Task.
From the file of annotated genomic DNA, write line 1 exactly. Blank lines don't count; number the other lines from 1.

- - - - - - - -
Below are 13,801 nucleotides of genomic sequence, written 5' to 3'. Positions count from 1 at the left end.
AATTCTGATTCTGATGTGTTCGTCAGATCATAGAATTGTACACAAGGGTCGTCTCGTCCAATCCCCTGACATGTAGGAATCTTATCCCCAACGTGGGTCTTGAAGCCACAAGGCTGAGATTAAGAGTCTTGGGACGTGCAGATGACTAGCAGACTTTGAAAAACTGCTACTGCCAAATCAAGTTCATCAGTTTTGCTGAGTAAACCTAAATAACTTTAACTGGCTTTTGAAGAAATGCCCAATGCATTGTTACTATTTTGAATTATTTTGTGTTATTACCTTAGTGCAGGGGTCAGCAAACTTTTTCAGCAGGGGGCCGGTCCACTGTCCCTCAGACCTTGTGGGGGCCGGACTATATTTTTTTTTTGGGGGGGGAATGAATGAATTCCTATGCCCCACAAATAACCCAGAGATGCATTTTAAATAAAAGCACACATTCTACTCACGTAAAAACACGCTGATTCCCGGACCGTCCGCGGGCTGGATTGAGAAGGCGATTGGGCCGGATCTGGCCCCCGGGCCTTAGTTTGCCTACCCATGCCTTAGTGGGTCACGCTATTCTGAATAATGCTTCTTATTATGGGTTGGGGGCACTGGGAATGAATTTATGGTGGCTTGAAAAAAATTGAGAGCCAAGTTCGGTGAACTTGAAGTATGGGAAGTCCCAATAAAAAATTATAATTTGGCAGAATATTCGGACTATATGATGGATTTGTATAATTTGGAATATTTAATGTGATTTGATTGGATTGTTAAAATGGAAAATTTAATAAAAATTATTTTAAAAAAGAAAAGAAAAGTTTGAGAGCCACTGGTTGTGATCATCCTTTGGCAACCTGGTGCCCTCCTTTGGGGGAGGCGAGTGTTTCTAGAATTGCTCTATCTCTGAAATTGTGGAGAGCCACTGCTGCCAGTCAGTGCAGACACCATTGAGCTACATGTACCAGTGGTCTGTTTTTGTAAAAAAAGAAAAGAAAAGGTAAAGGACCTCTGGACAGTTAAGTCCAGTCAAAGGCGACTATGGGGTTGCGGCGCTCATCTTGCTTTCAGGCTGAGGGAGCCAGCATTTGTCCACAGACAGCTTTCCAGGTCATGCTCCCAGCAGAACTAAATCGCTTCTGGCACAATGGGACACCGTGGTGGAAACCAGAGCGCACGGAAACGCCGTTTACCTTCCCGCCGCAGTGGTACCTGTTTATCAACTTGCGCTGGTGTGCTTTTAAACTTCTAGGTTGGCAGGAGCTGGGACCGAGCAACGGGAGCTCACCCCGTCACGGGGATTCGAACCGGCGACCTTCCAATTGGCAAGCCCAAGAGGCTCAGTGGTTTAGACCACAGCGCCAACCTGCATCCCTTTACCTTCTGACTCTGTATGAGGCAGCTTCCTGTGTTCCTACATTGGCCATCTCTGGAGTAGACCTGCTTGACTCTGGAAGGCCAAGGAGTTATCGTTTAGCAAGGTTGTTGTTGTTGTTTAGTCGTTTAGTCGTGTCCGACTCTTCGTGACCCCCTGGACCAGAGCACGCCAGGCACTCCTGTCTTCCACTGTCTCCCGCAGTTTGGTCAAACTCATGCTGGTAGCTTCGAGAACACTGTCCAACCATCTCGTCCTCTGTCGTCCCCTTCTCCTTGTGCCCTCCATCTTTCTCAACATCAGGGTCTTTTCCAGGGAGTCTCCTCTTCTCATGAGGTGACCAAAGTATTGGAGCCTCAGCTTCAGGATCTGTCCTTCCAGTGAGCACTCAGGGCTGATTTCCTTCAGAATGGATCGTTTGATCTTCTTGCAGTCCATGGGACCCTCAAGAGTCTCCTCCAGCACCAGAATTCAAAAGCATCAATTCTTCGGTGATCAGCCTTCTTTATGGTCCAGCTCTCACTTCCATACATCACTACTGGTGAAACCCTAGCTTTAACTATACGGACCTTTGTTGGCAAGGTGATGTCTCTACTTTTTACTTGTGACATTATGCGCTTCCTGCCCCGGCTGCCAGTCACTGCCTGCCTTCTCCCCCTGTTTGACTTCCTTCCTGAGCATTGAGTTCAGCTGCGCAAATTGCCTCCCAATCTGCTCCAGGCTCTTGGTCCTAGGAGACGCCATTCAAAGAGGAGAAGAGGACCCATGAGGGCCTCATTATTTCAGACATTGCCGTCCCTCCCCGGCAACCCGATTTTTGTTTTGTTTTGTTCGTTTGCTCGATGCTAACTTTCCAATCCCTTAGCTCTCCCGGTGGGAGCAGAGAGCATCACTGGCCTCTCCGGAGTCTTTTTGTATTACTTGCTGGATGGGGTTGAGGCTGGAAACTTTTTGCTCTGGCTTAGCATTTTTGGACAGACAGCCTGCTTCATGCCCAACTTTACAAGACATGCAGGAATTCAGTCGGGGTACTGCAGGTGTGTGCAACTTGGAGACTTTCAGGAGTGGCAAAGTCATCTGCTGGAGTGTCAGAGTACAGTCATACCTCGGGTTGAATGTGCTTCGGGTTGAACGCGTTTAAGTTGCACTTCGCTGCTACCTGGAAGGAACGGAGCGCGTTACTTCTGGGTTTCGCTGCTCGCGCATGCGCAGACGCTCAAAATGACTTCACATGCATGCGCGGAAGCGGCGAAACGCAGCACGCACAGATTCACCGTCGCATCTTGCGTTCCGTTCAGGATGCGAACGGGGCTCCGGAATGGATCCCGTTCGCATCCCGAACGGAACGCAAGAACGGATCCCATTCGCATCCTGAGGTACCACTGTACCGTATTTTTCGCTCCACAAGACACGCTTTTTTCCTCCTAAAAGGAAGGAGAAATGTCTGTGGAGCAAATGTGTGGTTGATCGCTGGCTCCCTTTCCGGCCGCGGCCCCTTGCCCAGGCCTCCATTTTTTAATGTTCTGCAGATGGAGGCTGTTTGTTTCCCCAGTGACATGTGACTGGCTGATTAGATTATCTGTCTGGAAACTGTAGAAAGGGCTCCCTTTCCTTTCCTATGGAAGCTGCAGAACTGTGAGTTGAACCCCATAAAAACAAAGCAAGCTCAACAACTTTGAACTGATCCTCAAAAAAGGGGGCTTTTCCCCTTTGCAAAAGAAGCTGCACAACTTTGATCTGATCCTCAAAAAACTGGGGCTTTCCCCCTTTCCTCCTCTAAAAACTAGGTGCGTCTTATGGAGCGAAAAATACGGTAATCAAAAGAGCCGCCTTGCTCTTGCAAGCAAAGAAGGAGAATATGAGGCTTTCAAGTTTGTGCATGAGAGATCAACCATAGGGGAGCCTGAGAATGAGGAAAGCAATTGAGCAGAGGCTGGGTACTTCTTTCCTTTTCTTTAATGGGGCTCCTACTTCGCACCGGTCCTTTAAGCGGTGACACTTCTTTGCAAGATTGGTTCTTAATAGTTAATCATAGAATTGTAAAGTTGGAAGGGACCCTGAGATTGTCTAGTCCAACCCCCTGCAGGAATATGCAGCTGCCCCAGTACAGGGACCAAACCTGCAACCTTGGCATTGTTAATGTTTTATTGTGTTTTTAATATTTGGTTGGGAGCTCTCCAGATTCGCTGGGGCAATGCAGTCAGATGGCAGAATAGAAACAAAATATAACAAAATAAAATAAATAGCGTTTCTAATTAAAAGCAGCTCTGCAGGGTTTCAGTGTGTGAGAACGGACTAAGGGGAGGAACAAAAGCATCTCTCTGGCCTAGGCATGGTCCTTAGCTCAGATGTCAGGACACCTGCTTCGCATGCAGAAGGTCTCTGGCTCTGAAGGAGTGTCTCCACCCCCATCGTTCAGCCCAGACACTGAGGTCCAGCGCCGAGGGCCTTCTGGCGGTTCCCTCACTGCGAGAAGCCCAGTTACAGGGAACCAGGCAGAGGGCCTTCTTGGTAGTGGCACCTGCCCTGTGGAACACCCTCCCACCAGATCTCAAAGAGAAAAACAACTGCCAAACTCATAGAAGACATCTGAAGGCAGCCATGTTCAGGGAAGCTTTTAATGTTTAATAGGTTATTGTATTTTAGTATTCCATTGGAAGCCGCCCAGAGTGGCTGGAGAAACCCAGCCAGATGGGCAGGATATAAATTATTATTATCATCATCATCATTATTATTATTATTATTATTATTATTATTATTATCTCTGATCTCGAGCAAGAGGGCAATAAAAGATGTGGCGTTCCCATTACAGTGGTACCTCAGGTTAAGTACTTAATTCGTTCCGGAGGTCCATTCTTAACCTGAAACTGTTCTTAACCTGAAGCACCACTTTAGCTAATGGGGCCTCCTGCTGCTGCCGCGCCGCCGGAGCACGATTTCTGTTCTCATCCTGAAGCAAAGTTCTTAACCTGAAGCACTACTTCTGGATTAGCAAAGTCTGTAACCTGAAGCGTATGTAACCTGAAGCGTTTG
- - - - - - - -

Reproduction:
Below are 13,801 nucleotides of genomic sequence, written 5' to 3'. Positions count from 1 at the left end.